For Friday, March 31, 2023
1- A group called the Saginaw Bay Monitoring Consortium is putting together a coordinated monitoring framework for the watershed.
The Nature Conservancy says in an annual report that researchers will use federal funding to purchase and install new stream gauges and sampling equipment.
The conservancy notes that Saginaw Bay and its watershed face numerous water quality issues. Those include excess nutrients and sediment in runoff, which degrade habitat conditions and contribute to harmful algal blooms and unhealthy beach conditions.
But there’s a critical data gap on water quality over time, which was a reason for establishing the consortium.
Organizers say providing more comprehensive and current data will ensure that everyone impacted by the health of the Saginaw Bay watershed can understand how water quality is changing here … and better align efforts to protect it.
The Nature Conservancy plans to make the information publicly available through an online dashboard.
2 – The state’s environmental agency is encouraging people to “think green” when it comes to spring cleaning.
In other words, consider if an item can be recycled or reused before you toss it in the trash.
At the same time, don’t practice wish-cycling, or just putting stuff in your recycling bin and hoping it can be recycled.
For example, containers that would be recyclable if empty are dangerous if they still contain chemicals. Things like bleach and drain cleaner can mix together and cause fires at recycling facilities.
Other dangers for recycling center workers include batteries, aerosol cans and sharp metal objects.
For more information, check out resources from Michigan’s “Know It Before You Throw It” recycling education campaign at RecyclingRaccoons.org.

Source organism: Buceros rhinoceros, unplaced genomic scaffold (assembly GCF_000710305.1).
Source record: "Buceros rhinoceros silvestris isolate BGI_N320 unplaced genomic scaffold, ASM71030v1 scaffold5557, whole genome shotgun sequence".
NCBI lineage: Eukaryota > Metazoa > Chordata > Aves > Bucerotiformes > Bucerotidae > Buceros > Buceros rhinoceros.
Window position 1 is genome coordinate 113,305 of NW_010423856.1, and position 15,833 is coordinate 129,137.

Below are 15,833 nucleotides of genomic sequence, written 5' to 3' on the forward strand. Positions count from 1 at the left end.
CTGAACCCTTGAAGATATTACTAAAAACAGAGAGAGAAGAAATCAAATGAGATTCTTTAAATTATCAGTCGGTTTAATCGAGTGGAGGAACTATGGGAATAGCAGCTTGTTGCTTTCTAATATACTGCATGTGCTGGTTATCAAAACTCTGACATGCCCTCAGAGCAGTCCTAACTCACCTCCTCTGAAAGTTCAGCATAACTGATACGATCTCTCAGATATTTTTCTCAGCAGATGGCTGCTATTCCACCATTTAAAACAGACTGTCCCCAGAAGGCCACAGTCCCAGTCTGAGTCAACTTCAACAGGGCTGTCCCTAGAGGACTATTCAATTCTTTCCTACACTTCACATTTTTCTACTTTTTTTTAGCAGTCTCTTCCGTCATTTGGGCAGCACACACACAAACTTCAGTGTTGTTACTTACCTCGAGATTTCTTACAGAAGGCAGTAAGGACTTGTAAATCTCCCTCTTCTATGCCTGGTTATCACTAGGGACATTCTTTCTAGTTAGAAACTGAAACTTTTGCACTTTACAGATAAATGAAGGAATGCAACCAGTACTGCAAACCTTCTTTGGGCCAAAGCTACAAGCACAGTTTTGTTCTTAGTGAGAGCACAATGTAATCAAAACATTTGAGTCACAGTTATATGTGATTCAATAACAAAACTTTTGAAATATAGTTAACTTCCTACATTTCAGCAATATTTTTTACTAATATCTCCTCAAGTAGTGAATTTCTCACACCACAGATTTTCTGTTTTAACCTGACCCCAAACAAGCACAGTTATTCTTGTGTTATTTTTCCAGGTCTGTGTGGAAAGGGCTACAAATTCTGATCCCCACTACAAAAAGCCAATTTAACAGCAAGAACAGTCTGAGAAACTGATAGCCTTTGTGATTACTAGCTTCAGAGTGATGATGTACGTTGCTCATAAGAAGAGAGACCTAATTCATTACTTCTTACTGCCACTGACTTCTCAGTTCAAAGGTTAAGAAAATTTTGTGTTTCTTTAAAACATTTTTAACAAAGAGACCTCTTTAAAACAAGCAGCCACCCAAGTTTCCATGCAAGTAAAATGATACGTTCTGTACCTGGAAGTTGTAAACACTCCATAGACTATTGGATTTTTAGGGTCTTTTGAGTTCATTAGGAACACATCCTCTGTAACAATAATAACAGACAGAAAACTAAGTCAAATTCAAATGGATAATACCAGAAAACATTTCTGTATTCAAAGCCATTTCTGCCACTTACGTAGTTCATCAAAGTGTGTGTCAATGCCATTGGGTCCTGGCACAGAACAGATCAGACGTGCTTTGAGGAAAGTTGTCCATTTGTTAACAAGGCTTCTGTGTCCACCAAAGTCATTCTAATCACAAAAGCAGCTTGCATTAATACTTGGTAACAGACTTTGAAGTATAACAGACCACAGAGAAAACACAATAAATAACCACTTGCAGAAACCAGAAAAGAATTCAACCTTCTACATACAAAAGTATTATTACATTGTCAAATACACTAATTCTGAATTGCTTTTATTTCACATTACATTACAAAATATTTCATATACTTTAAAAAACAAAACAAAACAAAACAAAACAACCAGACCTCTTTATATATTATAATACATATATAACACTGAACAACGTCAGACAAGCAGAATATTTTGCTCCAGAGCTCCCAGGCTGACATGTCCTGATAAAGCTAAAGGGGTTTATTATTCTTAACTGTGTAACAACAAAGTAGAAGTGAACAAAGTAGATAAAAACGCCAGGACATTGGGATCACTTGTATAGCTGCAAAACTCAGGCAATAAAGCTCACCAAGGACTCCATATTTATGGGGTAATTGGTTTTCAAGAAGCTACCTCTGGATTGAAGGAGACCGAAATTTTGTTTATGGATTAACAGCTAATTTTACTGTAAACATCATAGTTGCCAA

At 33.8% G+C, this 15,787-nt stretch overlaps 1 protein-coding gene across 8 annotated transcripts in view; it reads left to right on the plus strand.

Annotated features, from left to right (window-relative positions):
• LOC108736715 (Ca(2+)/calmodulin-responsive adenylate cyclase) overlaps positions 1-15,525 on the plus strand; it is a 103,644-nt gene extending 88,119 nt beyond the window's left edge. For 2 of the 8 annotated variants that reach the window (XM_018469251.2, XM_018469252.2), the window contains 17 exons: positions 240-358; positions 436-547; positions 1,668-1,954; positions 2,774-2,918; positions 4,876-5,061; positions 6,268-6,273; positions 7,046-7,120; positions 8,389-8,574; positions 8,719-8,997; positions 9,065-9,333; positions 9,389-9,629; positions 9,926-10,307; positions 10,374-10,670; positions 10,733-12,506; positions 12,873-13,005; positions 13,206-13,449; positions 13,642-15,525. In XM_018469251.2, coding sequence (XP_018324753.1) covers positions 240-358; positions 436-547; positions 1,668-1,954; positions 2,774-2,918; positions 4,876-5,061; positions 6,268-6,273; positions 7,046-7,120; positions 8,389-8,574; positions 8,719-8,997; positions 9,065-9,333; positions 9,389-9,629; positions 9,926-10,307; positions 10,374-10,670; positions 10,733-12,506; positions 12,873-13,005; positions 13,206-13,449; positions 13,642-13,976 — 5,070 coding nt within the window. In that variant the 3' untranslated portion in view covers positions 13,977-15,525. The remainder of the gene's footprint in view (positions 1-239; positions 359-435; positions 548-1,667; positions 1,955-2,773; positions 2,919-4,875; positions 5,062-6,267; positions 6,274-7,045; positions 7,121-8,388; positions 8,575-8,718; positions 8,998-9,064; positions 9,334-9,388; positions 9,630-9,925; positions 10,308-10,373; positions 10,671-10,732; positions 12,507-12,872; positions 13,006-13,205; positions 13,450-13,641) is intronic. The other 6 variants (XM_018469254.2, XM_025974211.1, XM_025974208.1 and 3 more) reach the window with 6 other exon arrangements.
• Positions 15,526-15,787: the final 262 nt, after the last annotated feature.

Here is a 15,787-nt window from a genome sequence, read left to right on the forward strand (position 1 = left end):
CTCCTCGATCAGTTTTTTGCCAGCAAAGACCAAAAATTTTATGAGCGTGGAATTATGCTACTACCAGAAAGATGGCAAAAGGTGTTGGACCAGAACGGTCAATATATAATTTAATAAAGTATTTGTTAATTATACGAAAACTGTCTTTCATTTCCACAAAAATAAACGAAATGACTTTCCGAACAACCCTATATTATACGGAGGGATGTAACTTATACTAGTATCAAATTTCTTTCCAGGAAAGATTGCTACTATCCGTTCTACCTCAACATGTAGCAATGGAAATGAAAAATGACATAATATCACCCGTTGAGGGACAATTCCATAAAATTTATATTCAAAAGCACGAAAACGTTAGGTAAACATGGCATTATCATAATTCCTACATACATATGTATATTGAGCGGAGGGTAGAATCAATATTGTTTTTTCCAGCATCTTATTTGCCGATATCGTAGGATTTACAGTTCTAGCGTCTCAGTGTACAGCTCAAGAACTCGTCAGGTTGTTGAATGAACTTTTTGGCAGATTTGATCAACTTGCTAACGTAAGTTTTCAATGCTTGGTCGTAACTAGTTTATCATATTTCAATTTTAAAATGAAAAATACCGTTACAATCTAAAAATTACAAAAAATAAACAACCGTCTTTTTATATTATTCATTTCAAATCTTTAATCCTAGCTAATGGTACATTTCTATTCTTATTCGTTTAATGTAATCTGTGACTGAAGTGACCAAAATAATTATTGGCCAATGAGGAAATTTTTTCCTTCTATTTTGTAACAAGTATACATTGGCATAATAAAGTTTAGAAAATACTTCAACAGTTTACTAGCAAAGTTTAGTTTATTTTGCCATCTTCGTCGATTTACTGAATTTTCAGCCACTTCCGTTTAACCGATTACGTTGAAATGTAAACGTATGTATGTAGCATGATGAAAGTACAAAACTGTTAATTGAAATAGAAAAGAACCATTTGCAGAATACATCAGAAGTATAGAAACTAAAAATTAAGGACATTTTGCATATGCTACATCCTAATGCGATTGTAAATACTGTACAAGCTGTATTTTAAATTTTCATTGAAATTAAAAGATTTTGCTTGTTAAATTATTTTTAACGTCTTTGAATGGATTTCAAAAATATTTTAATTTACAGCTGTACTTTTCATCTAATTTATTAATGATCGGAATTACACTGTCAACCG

Officials stress that you should always rinse and empty all containers before placing them in your recycling bin. You also should check with your local recycling service to learn what materials they accept.
See also: https://mrgreatlakes.com/2022/06/17/sea-lamprey-control-proper-recycling-environmental-justice-funding/
3 – A recent outlook from the National Weather Service says most ice on the Great Lakes remains confined to shallow bays and channels in lakes Huron, Michigan and Superior.
Otherwise, most of the Great Lakes remain ice-free. Ice coverage across the entire basin is at about 4 percent and continues to slowly decrease.
Forecasters say that sun in early April, along with several very windy weather systems, should inhibit ice growth or at least keep it to a minimum.
The lower Great Lakes will remain ice-free. A modest warming trend is expected by early next week.
More info is online at the U.S. National Ice Center at USIceCenter.gov.
– Mr. Great Lakes is heard Fridays at 9:30 a.m. in Bay City, Michigan, on Delta College Public Radio 90.1 FM (listen live). Follow @jeffkart on Twitter #MrGreatLakes